So the army’s training mission was a tough one. How do you teach difficult, unfamiliar tasks to the average man off the street so that these tasks can be performed even under duress in highly emotional situations?
The army didn’t call it digital training, they called it Training By Numbers, which is the same thing. It’s a very clever algorithm of breaking down complex tasks into small, bite-sized memes. Then converting them into strong cognitive patterns using practice, repetition and rehearsals. Then gradually building them back up again into smooth, robust skills.
In addition, the army were the first to use personal trainers except they were called drill instructors. At Scheyville, we had some of the army’s best instructors acting as our personal trainers. And we had them every day and every night!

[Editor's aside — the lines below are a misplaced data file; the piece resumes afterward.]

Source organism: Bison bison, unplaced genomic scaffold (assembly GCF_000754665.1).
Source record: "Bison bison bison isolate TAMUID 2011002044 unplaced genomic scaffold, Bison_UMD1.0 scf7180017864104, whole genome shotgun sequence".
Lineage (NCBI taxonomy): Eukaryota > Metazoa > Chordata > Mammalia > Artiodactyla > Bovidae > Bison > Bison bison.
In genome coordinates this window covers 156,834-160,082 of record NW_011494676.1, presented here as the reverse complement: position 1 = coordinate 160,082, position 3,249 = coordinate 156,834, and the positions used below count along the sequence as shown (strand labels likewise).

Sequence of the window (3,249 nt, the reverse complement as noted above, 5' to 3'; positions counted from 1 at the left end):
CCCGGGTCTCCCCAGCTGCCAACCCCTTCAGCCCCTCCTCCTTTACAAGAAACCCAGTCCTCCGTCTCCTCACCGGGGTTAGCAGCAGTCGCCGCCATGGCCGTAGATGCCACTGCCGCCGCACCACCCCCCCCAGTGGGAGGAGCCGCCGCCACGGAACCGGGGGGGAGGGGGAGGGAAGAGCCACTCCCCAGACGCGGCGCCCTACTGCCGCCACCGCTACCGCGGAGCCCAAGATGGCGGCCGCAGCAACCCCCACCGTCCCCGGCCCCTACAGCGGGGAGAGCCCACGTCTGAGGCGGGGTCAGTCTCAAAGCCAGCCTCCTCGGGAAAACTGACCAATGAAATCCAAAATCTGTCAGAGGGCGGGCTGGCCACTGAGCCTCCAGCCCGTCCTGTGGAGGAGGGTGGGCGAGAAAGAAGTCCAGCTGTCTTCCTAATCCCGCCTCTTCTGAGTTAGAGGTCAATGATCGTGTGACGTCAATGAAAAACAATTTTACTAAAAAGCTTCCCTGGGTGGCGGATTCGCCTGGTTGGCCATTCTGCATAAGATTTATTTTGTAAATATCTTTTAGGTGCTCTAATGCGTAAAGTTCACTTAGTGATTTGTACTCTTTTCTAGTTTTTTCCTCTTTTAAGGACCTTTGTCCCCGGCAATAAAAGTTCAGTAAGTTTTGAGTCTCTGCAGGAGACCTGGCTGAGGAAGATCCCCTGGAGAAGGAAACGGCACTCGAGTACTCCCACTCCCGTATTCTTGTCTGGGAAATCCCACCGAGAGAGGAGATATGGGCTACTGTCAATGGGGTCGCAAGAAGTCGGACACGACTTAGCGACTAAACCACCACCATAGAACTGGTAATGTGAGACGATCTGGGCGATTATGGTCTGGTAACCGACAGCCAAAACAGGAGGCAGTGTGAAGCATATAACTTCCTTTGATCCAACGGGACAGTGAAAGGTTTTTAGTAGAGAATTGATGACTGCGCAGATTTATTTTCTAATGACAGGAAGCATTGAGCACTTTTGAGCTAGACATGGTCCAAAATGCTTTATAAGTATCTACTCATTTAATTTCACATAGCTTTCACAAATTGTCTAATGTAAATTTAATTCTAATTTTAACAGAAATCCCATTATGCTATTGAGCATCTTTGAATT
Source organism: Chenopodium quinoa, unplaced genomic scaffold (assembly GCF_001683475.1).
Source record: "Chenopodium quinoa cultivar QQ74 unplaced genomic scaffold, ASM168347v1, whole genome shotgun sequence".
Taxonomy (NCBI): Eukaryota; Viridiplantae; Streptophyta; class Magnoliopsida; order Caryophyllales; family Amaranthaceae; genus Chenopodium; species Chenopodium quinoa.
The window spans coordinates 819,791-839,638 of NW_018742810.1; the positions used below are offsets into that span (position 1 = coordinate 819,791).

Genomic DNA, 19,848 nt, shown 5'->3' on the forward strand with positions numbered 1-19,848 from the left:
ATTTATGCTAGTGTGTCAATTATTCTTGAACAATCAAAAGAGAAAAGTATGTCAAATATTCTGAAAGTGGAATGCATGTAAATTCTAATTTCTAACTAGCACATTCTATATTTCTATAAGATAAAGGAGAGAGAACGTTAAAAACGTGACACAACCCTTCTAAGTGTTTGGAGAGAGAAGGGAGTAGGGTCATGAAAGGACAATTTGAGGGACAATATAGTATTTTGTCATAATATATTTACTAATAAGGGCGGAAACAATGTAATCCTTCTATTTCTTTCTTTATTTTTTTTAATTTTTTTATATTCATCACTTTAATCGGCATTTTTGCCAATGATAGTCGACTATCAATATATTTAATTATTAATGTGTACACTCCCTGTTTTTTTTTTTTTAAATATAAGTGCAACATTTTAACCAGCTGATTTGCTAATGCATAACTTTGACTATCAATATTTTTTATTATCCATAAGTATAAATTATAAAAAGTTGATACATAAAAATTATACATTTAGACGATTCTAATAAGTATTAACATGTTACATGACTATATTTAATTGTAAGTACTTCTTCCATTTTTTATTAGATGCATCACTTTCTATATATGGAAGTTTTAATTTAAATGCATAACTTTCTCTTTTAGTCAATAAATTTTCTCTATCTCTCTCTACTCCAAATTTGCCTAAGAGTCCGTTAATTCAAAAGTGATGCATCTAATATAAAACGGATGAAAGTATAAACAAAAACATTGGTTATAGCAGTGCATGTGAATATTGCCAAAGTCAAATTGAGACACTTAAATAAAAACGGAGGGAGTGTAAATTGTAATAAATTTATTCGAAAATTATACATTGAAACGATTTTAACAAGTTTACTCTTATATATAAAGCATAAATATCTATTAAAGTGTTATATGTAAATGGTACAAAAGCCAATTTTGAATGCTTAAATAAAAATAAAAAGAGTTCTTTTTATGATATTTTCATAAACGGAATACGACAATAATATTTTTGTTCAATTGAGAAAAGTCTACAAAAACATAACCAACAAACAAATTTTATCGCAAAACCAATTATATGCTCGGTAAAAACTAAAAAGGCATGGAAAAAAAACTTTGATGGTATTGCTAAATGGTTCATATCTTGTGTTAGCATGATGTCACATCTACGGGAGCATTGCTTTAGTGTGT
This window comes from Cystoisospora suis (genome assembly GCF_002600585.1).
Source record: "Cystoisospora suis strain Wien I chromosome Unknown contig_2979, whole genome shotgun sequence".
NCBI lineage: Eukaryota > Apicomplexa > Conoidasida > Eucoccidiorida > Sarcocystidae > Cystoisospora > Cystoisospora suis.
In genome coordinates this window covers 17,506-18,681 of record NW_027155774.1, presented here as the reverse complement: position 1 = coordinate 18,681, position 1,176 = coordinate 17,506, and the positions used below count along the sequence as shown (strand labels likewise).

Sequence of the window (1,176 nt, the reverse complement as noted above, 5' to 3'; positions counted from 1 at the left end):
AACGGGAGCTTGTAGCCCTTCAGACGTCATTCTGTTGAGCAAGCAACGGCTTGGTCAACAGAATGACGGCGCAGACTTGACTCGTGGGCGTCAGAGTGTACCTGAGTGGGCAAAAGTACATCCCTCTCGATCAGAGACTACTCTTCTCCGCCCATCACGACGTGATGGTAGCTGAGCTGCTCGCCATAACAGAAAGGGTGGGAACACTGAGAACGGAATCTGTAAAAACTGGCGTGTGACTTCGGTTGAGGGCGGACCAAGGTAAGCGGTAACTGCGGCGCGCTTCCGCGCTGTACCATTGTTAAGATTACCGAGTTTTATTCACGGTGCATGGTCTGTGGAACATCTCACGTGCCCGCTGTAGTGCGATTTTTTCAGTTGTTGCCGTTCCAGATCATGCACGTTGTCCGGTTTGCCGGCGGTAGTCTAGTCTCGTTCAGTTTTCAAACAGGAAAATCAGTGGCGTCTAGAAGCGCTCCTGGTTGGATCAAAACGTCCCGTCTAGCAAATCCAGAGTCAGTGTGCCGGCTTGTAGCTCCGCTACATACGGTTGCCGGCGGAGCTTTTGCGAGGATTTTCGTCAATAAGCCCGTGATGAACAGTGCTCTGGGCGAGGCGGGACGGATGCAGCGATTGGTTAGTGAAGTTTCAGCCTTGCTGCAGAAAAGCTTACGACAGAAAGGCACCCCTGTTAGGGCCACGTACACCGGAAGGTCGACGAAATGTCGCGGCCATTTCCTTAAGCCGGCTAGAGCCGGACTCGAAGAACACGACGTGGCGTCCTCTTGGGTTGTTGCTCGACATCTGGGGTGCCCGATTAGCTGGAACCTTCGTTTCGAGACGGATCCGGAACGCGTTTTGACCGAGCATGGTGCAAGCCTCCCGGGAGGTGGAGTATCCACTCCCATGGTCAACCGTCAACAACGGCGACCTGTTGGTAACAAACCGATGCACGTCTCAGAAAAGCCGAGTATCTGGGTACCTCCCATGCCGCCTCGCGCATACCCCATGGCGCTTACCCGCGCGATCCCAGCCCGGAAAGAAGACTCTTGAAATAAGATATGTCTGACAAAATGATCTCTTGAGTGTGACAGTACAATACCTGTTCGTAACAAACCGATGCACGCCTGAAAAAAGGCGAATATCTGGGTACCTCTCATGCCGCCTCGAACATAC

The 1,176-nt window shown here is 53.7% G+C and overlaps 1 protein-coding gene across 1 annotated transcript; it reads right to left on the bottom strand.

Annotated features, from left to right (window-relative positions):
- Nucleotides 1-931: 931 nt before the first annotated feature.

There is only one thing more powerful than training and its very, very much more powerful. It’s called: daily training.
Whenever is is necessary to develop the ability to perform skills with a degree of excellence–virtuosity–nothing beats daily training. Because of the need for virtuosity, dancers and musicians use daily training. Because of the need for virtuosity, pilots and surgeons use daily training.
It has been my experience that ‘daily training’ is sadly lacking in business training and that may account for it’s poor reputation and overall lack of virtuosity.
In the corporate world of 2017, the training department is rarely taken seriously at board level. I believe it’s because the training department cannot measure it’s direct contribution to the bottom line.